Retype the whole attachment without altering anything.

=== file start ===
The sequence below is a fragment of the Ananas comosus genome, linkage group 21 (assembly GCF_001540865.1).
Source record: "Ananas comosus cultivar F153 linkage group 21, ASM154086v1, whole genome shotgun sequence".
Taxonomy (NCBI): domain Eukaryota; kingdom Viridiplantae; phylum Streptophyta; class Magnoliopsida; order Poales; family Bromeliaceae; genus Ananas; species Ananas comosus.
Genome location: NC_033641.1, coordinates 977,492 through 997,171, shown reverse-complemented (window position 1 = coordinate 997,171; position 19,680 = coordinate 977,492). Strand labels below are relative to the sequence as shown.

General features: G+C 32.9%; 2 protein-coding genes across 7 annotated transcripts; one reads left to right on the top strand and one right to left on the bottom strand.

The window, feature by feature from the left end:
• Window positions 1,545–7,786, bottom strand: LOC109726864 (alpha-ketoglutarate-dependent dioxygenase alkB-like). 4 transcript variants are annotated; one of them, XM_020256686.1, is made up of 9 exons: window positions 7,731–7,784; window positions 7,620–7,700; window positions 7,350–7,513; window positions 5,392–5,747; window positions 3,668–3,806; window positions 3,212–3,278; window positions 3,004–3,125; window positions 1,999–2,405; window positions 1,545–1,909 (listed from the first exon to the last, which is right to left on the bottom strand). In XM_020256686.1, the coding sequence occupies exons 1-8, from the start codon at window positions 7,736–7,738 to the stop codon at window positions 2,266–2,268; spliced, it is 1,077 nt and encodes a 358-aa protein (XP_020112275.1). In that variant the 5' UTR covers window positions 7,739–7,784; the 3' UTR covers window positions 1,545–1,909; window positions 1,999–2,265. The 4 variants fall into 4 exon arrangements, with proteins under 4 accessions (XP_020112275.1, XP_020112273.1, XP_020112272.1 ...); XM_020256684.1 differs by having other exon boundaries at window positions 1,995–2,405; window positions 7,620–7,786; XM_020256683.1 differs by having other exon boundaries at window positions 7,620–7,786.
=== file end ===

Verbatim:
The sequence below is a fragment of the Ananas comosus genome, linkage group 21 (assembly GCF_001540865.1).
Source record: "Ananas comosus cultivar F153 linkage group 21, ASM154086v1, whole genome shotgun sequence".
Taxonomy (NCBI): domain Eukaryota; kingdom Viridiplantae; phylum Streptophyta; class Magnoliopsida; order Poales; family Bromeliaceae; genus Ananas; species Ananas comosus.
Genome location: NC_033641.1, coordinates 977,492 through 997,171, shown reverse-complemented (window position 1 = coordinate 997,171; position 19,680 = coordinate 977,492). Strand labels below are relative to the sequence as shown.

General features: G+C 32.9%; 2 protein-coding genes across 7 annotated transcripts; one reads left to right on the top strand and one right to left on the bottom strand.

The window, feature by feature from the left end:
• Window positions 1,545–7,786, bottom strand: LOC109726864 (alpha-ketoglutarate-dependent dioxygenase alkB-like). 4 transcript variants are annotated; one of them, XM_020256686.1, is made up of 9 exons: window positions 7,731–7,784; window positions 7,620–7,700; window positions 7,350–7,513; window positions 5,392–5,747; window positions 3,668–3,806; window positions 3,212–3,278; window positions 3,004–3,125; window positions 1,999–2,405; window positions 1,545–1,909 (listed from the first exon to the last, which is right to left on the bottom strand). In XM_020256686.1, the coding sequence occupies exons 1-8, from the start codon at window positions 7,736–7,738 to the stop codon at window positions 2,266–2,268; spliced, it is 1,077 nt and encodes a 358-aa protein (XP_020112275.1). In that variant the 5' UTR covers window positions 7,739–7,784; the 3' UTR covers window positions 1,545–1,909; window positions 1,999–2,265. The 4 variants fall into 4 exon arrangements, with proteins under 4 accessions (XP_020112275.1, XP_020112273.1, XP_020112272.1 ...); XM_020256684.1 differs by having other exon boundaries at window positions 1,995–2,405; window positions 7,620–7,786; XM_020256683.1 differs by having other exon boundaries at window positions 7,620–7,786.